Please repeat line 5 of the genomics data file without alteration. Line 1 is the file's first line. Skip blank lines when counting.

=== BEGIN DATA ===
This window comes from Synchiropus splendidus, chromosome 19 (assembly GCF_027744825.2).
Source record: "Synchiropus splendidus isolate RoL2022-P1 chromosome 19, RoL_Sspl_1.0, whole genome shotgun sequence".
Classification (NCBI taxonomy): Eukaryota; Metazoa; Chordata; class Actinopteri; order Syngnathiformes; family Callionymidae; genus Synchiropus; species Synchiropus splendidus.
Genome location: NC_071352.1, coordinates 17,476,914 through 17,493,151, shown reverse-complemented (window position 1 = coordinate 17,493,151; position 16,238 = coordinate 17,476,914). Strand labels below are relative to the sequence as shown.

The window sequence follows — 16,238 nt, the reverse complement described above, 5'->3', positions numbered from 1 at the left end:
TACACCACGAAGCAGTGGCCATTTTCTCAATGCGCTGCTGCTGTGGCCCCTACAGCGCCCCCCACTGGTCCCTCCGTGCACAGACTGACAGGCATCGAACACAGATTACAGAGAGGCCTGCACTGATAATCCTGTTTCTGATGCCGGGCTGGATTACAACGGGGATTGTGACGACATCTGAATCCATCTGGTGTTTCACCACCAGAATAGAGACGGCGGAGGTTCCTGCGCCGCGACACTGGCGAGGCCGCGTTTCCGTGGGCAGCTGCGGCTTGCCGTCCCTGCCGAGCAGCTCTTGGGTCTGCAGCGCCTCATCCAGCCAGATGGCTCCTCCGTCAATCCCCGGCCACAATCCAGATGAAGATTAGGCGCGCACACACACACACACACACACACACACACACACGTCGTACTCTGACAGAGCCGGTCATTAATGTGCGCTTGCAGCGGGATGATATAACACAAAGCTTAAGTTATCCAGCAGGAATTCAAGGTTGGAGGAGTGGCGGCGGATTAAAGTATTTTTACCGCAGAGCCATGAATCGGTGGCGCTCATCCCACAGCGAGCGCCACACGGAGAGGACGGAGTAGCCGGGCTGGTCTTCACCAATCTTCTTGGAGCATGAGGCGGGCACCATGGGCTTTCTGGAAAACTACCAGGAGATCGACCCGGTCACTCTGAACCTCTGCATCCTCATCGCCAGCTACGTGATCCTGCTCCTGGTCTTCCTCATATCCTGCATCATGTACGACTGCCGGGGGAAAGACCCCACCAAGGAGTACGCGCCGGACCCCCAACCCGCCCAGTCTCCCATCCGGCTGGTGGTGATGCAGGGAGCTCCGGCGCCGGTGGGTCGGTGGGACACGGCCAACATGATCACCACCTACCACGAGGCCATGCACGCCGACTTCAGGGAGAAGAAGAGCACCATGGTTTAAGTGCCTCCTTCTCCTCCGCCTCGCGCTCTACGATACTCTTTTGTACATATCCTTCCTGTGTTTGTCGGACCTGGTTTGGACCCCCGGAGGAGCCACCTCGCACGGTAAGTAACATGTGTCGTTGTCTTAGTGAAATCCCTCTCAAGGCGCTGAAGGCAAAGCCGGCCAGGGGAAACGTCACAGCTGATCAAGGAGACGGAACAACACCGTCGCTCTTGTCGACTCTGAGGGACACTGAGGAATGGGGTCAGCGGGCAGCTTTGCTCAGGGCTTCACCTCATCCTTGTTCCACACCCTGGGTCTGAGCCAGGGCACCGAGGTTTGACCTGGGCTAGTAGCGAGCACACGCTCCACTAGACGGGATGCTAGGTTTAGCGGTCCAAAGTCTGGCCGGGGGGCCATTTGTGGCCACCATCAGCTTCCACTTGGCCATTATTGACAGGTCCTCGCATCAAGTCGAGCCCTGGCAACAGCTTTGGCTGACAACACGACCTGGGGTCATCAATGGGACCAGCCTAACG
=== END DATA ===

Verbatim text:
The window sequence follows — 16,238 nt, the reverse complement described above, 5'->3', positions numbered from 1 at the left end: